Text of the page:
The COVID vaccine represents a major step forward for science, and one that will hopefully bring the coronavirus pandemic to a close. But it's important to note that the vaccine isn't an instant fix—in part, because it doesn't work right away. That means that even after getting the shot, there is a period of time when you are vulnerable to the virus. Experts say that the COVID vaccine can take up to two weeks to begin to protect you, and the first dose will only deliver half of the necessary protection. Keep reading for more on how long the vaccine takes to work, and for more recent vaccine news, discover The Real Reason President Trump Hasn't Gotten the COVID Vaccine Yet.
The vaccine takes 10 to 14 days to begin protecting you.
Infectious disease specialist Christian Ramers, MD, told ABC News that "we know from the vaccine clinical trials that it's going to take about 10 to 14 days for you to start to develop protection from the vaccine." The Centers for Disease Control and Prevention (CDC) corroborates this on its site.
"It typically takes a few weeks for the body to produce T-lymphocytes and B-lymphocytes after vaccination," the CDC explains in its guidance. These lymphocytes are necessary to achieve immunity from the virus. "Therefore, it is possible that a person could be infected with the virus that causes COVID-19 just before or just after vaccination and then get sick because the vaccine did not have enough time to provide protection." And for more up-to-date information, sign up for our daily newsletter.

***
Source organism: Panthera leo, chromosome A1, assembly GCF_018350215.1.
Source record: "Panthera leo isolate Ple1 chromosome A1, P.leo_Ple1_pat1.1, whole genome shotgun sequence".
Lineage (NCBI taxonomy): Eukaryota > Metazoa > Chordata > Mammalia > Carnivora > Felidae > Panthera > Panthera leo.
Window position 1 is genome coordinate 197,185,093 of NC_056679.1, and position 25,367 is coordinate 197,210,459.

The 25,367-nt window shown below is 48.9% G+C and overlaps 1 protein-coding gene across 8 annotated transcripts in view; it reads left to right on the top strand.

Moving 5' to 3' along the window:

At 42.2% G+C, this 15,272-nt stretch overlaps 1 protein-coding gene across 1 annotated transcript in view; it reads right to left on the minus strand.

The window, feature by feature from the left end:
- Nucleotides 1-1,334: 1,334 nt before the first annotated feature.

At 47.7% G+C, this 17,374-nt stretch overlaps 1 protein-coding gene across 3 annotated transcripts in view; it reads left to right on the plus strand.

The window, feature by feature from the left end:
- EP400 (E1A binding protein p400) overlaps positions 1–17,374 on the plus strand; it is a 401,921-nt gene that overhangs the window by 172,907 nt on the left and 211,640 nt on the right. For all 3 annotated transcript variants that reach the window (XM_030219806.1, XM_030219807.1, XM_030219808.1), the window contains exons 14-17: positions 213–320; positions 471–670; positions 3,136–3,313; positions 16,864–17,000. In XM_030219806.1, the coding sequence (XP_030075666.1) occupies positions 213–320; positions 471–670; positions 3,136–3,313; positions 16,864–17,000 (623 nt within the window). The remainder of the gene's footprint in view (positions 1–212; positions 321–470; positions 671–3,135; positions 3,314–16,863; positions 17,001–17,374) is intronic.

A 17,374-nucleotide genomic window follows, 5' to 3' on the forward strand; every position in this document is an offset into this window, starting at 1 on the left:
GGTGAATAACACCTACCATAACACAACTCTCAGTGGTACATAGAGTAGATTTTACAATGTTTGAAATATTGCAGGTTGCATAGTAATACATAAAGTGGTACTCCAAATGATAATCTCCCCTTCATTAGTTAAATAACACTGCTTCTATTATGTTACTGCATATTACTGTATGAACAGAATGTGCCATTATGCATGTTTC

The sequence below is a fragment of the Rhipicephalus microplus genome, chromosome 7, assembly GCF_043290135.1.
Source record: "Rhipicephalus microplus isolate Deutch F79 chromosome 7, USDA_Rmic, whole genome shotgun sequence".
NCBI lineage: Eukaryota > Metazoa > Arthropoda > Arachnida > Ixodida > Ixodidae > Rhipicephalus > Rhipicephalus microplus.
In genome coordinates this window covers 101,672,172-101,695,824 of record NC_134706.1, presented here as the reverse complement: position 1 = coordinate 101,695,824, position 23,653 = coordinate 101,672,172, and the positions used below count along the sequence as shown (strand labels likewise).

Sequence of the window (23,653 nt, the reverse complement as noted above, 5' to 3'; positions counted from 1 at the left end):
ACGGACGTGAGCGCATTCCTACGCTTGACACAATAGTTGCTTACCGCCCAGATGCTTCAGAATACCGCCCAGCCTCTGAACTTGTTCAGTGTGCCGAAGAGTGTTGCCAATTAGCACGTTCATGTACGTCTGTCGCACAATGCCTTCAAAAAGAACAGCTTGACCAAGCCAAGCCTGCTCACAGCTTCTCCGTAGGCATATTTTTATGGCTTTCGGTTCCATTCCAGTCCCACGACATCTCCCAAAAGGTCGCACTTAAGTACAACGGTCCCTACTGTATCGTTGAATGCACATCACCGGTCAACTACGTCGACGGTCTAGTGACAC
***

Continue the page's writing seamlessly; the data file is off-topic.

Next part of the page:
The first dose only provides about 50 percent protection.
"That first dose we think gives you somewhere around 50 percent," Ramers said. "You need that second dose to get up to 95 percent." So, even after two weeks have passed from your first shot, you'll still only have partial immunity to COVID, which is why it's essential to return for your second dose. And for more on the coronavirus vaccine, The CDC Just Changed This Important COVID Vaccine Guideline.
A nurse got COVID a week after receiving the vaccine.
As health experts have noted, it's possible to get infected with the virus in the window of time between getting the vaccine and gaining immunity. ABC reports that on Dec. 18, Matthew W., a nurse at two hospitals, shared on Facebook that he received the Pfizer vaccine. Six days later, Matthew got COVID after working a shift in the hospital's COVID unit. According to ABC, Matthew said he experienced chills, muscle aches, and fatigue from the virus.
"It's not unexpected at all. If you work through the numbers, this is exactly what we'd expect to happen if someone was exposed," said Ramers. He pointed out that it's possible Matthew was infected before getting vaccinated, or that he could have contracted the virus following the vaccine because his immunity had not been built up. And for more on vaccine complications, find out The One Side Effect Dr. Fauci Is Worried About With His Next COVID Shot.
But Matthew's case demonstrates how far we are from ending the pandemic.
Ramers said that Matthew's story exemplifies that even with the vaccine, the pandemic will not end overnight. "You hear heath practitioners being very optimistic about it being the beginning of the end, but it's going to be a slow roll, weeks to months as we roll out the vaccine," he said. The doctor added that instances such as this serve as a reminder to continue wearing masks and taking other precautions. And for more on vaccine rollout, These 2 States Are Going Against the CDC's Vaccine Recommendations.